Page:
Thursday 21 July 2011

piling on the pound

I used to like Sara Lee's pound cake...simply love it especially served chilled right out from the fridge. I was even guilty of eating slices of it topped generously with whipped cream. It was never a rare sight to catch me enjoying a slice with a big scoop of ice cream. Thank goodness, those were the days when my body was young enough that I did not accumulate all those fat on my waist!

My eating habits changed since I started cooking and baking. I no longer crave for sara lee after I realised how much fat and sugar goes into the making of a pound cake. The traditional way of making a pound cake will use 1 pound each of the four basic ingredients - butter, sugar, eggs and flour. You will need almost 2 blocks of butter, more than 2 cups of sugar, 8 large eggs and at least 3 cups of flour just to make a pound cake. While there are healthier versions around, most pound cake recipes till use these same ingredients ratios of 1:1:1:1.

I will usually choose to bake a chiffon cake over a pound cake. However, I got interested in making pound cakes after reading through this book '欧陆点心&磅蛋糕' of the many new books I borrowed from the library recently. A few months ago, I attempted to make a matcha pound cake for my cake friend. But, the cake tasted dry and sandy. I didn't know what went wrong and could only point my finger at the 'drying-effect' of the matcha powder. Whenever I am bothered with a baking issue that I can't seem to be able to find an answer, the only thing I could do is to try and try again. That led me to another unsuccessful attempt at making a walnut streusel loaf cake. The cake tasted dry and gritty in  the mouth ;'(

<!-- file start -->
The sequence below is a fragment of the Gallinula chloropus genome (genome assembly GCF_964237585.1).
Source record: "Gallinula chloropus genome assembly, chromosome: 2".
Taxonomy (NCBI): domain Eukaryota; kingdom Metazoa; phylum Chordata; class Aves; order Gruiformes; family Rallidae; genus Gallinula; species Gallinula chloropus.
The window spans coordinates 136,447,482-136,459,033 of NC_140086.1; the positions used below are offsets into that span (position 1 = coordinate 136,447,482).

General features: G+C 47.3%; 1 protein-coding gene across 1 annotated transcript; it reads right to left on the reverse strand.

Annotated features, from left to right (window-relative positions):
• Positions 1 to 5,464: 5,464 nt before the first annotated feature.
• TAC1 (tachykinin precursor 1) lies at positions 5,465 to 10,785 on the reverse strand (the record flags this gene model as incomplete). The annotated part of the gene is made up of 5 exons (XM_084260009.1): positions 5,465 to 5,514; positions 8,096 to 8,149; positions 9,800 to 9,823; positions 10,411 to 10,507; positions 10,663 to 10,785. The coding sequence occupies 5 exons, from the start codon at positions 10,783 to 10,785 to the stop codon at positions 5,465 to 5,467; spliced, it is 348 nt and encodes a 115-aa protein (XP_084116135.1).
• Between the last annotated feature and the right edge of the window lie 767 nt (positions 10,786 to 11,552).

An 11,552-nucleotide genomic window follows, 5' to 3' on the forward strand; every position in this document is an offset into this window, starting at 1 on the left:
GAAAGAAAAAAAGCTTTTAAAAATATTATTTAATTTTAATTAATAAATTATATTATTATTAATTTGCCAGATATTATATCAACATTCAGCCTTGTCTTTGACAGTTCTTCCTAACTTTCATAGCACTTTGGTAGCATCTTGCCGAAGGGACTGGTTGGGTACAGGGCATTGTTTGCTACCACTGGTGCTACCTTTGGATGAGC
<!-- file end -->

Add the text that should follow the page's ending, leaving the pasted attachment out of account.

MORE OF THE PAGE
It was only after reading the book that I discovered my mistakes. First, on both attempts, the batter started to curdle when I added too much eggs at one go. No problem, I thought, by adding one tablespoon of flour, the problem was solved. This happened at least twice while I was preparing the batter. Little did I know that this will actually cause the texture of the cake to be hard and dry!

Besides the dry texture, I also had problem with pound cakes not rising well above the rim. The problem lies at the folding of the flour into the batter. I have long since developed the habit of stopping when the flour has just incorporated into the batter. This book, however, recommends to continue to fold the mixture until the batter appears smooth and glossy. This method will increase the gluten formation in the flour, and as a result, the cake will rise and expand beautifully upon baking, and yet produce a cake that is soft, tender and moist.

With the newly acquired knowledge, I set off to bake another pound cake. I have wanted to try the walnut streusel cake again, but since I have some bananas on hand, I combined it with another banana pound cake recipe and out from my oven is this Banana Walnut Streusel pound cake :)